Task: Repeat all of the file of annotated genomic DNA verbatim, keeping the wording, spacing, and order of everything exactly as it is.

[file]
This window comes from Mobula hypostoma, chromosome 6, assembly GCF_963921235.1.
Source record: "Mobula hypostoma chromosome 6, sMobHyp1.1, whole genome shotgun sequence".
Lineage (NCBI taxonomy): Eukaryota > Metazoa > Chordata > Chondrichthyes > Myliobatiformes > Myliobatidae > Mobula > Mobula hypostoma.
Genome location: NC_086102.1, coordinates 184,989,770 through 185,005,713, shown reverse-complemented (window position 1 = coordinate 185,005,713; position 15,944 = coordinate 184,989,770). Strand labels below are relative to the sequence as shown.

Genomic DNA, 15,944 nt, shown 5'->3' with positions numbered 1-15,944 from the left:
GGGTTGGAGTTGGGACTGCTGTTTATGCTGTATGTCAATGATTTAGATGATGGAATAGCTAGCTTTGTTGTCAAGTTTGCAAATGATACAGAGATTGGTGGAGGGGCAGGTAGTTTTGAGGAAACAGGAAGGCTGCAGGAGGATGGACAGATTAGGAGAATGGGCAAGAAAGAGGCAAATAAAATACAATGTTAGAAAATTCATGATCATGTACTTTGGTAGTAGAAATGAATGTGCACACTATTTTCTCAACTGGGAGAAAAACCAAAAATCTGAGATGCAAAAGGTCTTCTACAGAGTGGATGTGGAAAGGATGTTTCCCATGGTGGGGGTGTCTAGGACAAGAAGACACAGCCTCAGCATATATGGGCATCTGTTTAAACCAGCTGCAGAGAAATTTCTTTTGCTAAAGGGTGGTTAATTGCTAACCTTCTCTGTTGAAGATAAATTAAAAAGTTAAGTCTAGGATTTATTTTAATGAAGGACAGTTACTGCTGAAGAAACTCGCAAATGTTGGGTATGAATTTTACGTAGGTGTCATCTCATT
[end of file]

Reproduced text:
This window comes from Mobula hypostoma, chromosome 6, assembly GCF_963921235.1.
Source record: "Mobula hypostoma chromosome 6, sMobHyp1.1, whole genome shotgun sequence".
Lineage (NCBI taxonomy): Eukaryota > Metazoa > Chordata > Chondrichthyes > Myliobatiformes > Myliobatidae > Mobula > Mobula hypostoma.
Genome location: NC_086102.1, coordinates 184,989,770 through 185,005,713, shown reverse-complemented (window position 1 = coordinate 185,005,713; position 15,944 = coordinate 184,989,770). Strand labels below are relative to the sequence as shown.

Genomic DNA, 15,944 nt, shown 5'->3' with positions numbered 1-15,944 from the left:
GGGTTGGAGTTGGGACTGCTGTTTATGCTGTATGTCAATGATTTAGATGATGGAATAGCTAGCTTTGTTGTCAAGTTTGCAAATGATACAGAGATTGGTGGAGGGGCAGGTAGTTTTGAGGAAACAGGAAGGCTGCAGGAGGATGGACAGATTAGGAGAATGGGCAAGAAAGAGGCAAATAAAATACAATGTTAGAAAATTCATGATCATGTACTTTGGTAGTAGAAATGAATGTGCACACTATTTTCTCAACTGGGAGAAAAACCAAAAATCTGAGATGCAAAAGGTCTTCTACAGAGTGGATGTGGAAAGGATGTTTCCCATGGTGGGGGTGTCTAGGACAAGAAGACACAGCCTCAGCATATATGGGCATCTGTTTAAACCAGCTGCAGAGAAATTTCTTTTGCTAAAGGGTGGTTAATTGCTAACCTTCTCTGTTGAAGATAAATTAAAAAGTTAAGTCTAGGATTTATTTTAATGAAGGACAGTTACTGCTGAAGAAACTCGCAAATGTTGGGTATGAATTTTACGTAGGTGTCATCTCATT